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Wednesday, September 19, 2012

Homeland Security hides
9/11 hijacker documents
A freedom of information advocate has demanded anonymity, on grounds of not wishing to be associated with Newz from Limbo, long after the following material was published. Google honored his request to block the post without FIRST consulting this journalist. The original material appeared on a public journalism site with his byline, but with no copyright claim. That material has been rewritten in accord with journalistic norms.

More than 10 years after the September 11, 2001 terrorist attacks, the Department of Homeland Security is still concealing important documents regarding one of the purported hijackers, according to data published on an Investigative Reporters and Editors site.

The U.S. immigration service, which falls under Homeland Security. admits to having documents on the alleged chief hijacker, Mohamed Atta, but refuses to let the public see them on grounds that to do so would interfere with an investigation -- even though the 9/11 commission closed its doors several years ago.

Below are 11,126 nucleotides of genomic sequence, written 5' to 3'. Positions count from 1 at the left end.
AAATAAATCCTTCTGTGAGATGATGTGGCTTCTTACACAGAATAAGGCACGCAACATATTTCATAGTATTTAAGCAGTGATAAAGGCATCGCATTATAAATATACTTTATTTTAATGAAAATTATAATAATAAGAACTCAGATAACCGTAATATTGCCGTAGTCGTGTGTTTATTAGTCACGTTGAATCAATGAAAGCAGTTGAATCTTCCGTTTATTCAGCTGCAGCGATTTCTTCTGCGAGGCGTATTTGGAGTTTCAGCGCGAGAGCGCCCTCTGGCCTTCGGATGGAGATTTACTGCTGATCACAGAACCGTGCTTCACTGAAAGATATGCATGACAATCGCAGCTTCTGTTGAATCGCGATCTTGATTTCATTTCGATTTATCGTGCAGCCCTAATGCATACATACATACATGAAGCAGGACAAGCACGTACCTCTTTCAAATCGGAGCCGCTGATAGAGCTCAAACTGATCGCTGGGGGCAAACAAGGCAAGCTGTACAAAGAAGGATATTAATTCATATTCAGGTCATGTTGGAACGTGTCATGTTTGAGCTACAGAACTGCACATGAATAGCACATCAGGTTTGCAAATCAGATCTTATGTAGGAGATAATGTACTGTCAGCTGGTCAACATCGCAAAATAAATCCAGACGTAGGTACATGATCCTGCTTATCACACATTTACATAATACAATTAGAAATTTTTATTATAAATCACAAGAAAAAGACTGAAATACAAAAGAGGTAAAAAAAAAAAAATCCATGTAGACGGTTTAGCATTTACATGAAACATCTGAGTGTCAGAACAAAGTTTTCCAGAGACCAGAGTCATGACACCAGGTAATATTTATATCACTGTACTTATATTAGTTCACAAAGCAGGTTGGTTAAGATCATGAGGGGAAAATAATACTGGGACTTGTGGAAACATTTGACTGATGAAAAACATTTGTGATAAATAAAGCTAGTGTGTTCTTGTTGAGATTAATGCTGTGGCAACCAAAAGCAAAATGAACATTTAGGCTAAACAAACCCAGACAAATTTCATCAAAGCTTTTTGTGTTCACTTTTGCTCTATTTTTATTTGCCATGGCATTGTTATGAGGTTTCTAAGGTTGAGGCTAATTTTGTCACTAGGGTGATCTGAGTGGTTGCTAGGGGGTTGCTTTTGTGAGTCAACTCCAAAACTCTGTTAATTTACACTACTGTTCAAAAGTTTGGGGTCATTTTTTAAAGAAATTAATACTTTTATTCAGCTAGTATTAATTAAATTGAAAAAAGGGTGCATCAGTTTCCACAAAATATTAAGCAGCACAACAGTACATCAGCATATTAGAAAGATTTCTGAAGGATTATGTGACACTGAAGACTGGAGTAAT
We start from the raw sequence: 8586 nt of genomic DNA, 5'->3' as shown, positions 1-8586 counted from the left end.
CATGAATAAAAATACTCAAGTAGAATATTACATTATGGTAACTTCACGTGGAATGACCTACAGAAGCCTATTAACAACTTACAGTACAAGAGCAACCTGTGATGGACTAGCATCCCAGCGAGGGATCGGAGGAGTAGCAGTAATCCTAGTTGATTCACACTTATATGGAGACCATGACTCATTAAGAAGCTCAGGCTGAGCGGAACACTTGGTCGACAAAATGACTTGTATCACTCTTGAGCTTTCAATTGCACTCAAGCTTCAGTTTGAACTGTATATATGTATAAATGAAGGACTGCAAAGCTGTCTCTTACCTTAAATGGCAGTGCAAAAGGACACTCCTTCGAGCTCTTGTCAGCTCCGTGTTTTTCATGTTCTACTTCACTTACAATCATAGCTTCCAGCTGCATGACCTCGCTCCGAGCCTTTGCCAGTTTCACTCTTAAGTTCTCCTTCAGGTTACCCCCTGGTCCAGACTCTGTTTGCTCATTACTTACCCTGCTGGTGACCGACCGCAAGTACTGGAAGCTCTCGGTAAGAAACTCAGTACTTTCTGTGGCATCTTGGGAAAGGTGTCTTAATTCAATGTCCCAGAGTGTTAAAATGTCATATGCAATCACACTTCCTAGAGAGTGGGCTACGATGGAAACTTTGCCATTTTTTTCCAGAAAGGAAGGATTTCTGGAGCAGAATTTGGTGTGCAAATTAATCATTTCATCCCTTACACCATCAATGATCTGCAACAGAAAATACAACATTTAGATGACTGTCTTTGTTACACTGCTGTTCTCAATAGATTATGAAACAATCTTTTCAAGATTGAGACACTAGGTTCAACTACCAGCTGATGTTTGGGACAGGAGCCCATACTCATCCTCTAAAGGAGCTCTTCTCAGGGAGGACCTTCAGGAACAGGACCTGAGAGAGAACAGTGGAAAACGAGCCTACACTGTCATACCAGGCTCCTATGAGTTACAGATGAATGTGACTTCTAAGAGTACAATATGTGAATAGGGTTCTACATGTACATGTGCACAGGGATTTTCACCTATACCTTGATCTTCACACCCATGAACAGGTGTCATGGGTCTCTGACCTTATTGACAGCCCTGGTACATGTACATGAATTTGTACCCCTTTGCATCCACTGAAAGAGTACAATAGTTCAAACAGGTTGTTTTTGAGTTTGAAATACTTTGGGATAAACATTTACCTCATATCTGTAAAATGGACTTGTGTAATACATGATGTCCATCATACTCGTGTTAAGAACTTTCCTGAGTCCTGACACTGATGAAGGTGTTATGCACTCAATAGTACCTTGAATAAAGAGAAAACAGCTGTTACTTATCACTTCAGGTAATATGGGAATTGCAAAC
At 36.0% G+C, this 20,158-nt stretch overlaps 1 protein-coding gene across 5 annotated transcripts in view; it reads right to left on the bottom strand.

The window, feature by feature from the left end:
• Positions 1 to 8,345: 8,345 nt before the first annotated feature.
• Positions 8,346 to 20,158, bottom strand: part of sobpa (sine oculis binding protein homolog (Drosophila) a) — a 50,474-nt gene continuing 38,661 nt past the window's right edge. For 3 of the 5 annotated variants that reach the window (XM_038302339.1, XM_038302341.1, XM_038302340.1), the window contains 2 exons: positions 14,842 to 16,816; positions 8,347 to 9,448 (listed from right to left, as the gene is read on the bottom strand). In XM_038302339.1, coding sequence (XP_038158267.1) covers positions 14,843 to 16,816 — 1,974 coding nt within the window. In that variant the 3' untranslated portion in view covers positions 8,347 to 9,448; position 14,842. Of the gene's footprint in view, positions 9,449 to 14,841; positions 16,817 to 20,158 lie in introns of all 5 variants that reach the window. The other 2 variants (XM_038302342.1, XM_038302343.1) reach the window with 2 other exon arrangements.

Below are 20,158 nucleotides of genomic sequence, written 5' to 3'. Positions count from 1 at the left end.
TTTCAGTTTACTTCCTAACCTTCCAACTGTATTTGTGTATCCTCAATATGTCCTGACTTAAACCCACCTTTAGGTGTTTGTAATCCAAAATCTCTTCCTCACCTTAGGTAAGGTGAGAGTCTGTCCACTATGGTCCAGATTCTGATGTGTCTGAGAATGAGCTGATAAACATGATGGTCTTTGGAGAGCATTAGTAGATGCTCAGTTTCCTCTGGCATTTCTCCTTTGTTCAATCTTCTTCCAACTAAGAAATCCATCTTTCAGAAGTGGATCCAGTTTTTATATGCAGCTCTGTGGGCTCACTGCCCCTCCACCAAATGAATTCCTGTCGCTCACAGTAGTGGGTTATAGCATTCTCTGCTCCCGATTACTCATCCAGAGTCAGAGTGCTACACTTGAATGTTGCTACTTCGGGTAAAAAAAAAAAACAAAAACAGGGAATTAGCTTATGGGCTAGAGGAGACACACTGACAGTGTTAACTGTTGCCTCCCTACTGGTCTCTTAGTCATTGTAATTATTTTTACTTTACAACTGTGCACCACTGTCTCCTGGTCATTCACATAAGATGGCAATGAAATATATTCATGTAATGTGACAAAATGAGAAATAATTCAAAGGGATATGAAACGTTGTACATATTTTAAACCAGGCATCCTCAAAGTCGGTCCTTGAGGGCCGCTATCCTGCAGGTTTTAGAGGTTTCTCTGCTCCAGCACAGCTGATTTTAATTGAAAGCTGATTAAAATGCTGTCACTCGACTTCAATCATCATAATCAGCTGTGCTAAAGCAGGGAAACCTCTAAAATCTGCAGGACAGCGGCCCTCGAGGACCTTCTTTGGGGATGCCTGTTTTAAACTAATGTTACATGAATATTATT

The source of this information, a freedom of information act advocate with a law degree, said in his communication that Homeland Security seems to be evading a presidential order on freedom of information act requests that provide for a presumption of openness.

The freedom of information advocate who demands anonymity says the following records are under wraps:

# A copy of Mohamed Atta's change of status application from a B-2
visitor visa to an M visa for foreign student pilots in 2000 or 2001.

# Copies of Atta's immigration service forms I-94, I-130,
I-131, I-129, I-539, including any I-20 forms noting
transfer of a B-2/B-1 visa.

# Copies of any applications Mohamed Atta filed for schools.

# Copies of passports issued to Atta, including a copy of applications for
the Conch Republic Passport.

1 comment:

  1. I have found in my backlog of emails a Google notification of suspension of the post.--Paul Conant